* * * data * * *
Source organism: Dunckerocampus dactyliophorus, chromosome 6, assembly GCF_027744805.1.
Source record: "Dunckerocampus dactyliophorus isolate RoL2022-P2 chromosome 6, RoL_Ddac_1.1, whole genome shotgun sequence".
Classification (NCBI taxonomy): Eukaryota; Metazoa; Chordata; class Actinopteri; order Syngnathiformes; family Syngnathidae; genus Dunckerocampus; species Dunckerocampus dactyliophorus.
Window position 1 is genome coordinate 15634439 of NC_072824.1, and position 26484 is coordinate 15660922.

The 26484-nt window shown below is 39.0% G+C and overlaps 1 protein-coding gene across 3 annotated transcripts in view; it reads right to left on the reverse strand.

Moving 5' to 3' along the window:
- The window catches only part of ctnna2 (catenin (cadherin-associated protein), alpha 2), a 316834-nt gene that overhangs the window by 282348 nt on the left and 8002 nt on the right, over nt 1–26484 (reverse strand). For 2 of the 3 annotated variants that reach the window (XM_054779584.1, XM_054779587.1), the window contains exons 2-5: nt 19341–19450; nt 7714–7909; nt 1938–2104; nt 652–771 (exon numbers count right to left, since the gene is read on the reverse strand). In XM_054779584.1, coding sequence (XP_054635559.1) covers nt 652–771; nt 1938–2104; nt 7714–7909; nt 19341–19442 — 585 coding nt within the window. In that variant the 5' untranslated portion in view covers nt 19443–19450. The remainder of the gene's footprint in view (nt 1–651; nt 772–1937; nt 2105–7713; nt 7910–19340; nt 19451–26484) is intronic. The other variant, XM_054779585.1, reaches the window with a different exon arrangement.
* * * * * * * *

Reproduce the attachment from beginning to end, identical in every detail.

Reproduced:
Source organism: Dunckerocampus dactyliophorus, chromosome 6, assembly GCF_027744805.1.
Source record: "Dunckerocampus dactyliophorus isolate RoL2022-P2 chromosome 6, RoL_Ddac_1.1, whole genome shotgun sequence".
Classification (NCBI taxonomy): Eukaryota; Metazoa; Chordata; class Actinopteri; order Syngnathiformes; family Syngnathidae; genus Dunckerocampus; species Dunckerocampus dactyliophorus.
Window position 1 is genome coordinate 15634439 of NC_072824.1, and position 26484 is coordinate 15660922.

The 26484-nt window shown below is 39.0% G+C and overlaps 1 protein-coding gene across 3 annotated transcripts in view; it reads right to left on the reverse strand.

Moving 5' to 3' along the window:
- The window catches only part of ctnna2 (catenin (cadherin-associated protein), alpha 2), a 316834-nt gene that overhangs the window by 282348 nt on the left and 8002 nt on the right, over nt 1–26484 (reverse strand). For 2 of the 3 annotated variants that reach the window (XM_054779584.1, XM_054779587.1), the window contains exons 2-5: nt 19341–19450; nt 7714–7909; nt 1938–2104; nt 652–771 (exon numbers count right to left, since the gene is read on the reverse strand). In XM_054779584.1, coding sequence (XP_054635559.1) covers nt 652–771; nt 1938–2104; nt 7714–7909; nt 19341–19442 — 585 coding nt within the window. In that variant the 5' untranslated portion in view covers nt 19443–19450. The remainder of the gene's footprint in view (nt 1–651; nt 772–1937; nt 2105–7713; nt 7910–19340; nt 19451–26484) is intronic. The other variant, XM_054779585.1, reaches the window with a different exon arrangement.